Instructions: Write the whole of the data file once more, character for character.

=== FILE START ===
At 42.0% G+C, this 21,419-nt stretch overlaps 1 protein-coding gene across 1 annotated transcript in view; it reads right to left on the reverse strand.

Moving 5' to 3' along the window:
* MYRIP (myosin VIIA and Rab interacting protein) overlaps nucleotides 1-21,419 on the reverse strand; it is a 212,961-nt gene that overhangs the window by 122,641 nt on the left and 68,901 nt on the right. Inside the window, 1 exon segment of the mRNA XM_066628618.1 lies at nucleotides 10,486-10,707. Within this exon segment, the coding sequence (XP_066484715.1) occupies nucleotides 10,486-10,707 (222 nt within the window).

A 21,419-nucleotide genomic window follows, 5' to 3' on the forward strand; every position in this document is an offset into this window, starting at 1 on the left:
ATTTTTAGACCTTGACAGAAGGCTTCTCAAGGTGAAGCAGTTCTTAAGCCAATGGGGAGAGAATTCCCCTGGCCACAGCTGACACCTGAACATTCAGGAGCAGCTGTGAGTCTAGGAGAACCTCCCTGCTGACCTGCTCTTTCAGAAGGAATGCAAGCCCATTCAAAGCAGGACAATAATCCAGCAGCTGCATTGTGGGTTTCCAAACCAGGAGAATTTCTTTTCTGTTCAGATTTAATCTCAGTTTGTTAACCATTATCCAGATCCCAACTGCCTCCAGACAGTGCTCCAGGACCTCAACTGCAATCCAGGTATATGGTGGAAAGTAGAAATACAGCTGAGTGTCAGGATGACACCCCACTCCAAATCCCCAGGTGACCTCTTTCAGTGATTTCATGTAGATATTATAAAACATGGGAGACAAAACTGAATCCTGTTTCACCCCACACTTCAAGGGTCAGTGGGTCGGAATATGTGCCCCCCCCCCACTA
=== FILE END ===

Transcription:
At 42.0% G+C, this 21,419-nt stretch overlaps 1 protein-coding gene across 1 annotated transcript in view; it reads right to left on the reverse strand.

Moving 5' to 3' along the window:
* MYRIP (myosin VIIA and Rab interacting protein) overlaps nucleotides 1-21,419 on the reverse strand; it is a 212,961-nt gene that overhangs the window by 122,641 nt on the left and 68,901 nt on the right. Inside the window, 1 exon segment of the mRNA XM_066628618.1 lies at nucleotides 10,486-10,707. Within this exon segment, the coding sequence (XP_066484715.1) occupies nucleotides 10,486-10,707 (222 nt within the window).

A 21,419-nucleotide genomic window follows, 5' to 3' on the forward strand; every position in this document is an offset into this window, starting at 1 on the left:
ATTTTTAGACCTTGACAGAAGGCTTCTCAAGGTGAAGCAGTTCTTAAGCCAATGGGGAGAGAATTCCCCTGGCCACAGCTGACACCTGAACATTCAGGAGCAGCTGTGAGTCTAGGAGAACCTCCCTGCTGACCTGCTCTTTCAGAAGGAATGCAAGCCCATTCAAAGCAGGACAATAATCCAGCAGCTGCATTGTGGGTTTCCAAACCAGGAGAATTTCTTTTCTGTTCAGATTTAATCTCAGTTTGTTAACCATTATCCAGATCCCAACTGCCTCCAGACAGTGCTCCAGGACCTCAACTGCAATCCAGGTATATGGTGGAAAGTAGAAATACAGCTGAGTGTCAGGATGACACCCCACTCCAAATCCCCAGGTGACCTCTTTCAGTGATTTCATGTAGATATTATAAAACATGGGAGACAAAACTGAATCCTGTTTCACCCCACACTTCAAGGGTCAGTGGGTCGGAATATGTGCCCCCCCCCCACTA